"I was screaming on the radio to him not to lift no matter what,'' said Earnhardt, referring to how he and Johnson were on the same radio frequency.

Bowyer nosed into the lead in Turn 3, as Johnson and Earnhardt went to the bottom to make their move.

Martin and Gordon blocked Johnson's path.

"I felt like I was out of moves,'' Johnson said after the failed attempt to get by. "I felt like I missed my chance.''

Gordon and Martin were low and Bowyer and Harvick were high. A little over a mile remained.

Johnson's feelings changed as they raced into Turn 4.

"The scenarios were changing so fast there,'' Harvick said. "If it would have been just (Gordon and Martin) on the bottom, I felt like we were going to beat them back, but then (Johnson) and somebody else came up there. You try to make it work but you just do the best you can and adjust on the fly.''

With the four cars running two abreast in front, their momentum slowed.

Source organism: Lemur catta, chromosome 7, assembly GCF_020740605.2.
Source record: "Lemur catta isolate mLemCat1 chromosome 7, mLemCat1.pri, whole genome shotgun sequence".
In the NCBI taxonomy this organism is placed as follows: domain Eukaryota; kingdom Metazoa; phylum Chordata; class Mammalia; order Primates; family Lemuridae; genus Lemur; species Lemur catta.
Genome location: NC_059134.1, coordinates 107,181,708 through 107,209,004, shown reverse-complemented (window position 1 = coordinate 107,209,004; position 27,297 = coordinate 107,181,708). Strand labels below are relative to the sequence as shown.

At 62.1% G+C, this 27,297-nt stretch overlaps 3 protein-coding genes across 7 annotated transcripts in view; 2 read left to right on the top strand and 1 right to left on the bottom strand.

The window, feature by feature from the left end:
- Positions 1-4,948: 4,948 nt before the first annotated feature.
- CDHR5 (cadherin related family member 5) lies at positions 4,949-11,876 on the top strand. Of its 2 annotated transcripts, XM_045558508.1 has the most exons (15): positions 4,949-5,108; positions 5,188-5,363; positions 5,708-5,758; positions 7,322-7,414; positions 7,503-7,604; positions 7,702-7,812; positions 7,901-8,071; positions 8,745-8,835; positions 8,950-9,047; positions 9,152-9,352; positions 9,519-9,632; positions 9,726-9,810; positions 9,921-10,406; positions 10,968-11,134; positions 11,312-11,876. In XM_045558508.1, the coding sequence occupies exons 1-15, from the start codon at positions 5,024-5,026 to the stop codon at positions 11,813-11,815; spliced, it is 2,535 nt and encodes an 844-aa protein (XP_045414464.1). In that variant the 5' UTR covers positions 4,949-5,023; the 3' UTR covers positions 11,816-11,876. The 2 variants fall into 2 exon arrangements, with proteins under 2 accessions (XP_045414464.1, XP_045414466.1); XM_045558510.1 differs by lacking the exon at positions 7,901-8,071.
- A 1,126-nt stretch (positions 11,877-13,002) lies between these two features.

"We were both stalling one another out,'' Gordon said.

Johnson and Earnhardt closed.

It seemed like a good thing for Bowyer and Harvick, as Harvick's spotter Billy O'Dea radioed them: "You guys got help in your line. Just keep going.''

But they couldn't go any faster.

Johnson was almost too fast. He eased off the accelerator so he could get a bigger push from Earnhardt. His teammate slammed into the rear bumper of Johnson's car, causing it to wiggle as they exited Turn 4.

"See him hit me hard right there,'' Johnson said, watching the final lap of the race. "That's where he was getting into my bumper, so we had the energy. I know it's go time.''

Johnson radioed Earnhardt he was going to the bottom lane and darted left.

"Oh no,'' Bowyer said to himself. "Block 'em, block 'em block 'em.''

Martin again tried to block Johnson and Earnhardt. Martin was too late this time.

"We just had a little too much speed coming,'' Johnson said.

But there was nearly trouble behind him.

Earnhardt said he and Martin hit "real hard.'' Earnhardt said the contact "turned myself sideways and I thought we were going to have a helluva wreck.''

They made it through, but Martin's move sent Johnson to the bottom of the track in the tri-oval, his left-side tires running on the yellow lines that mark NASCAR's out of bounds.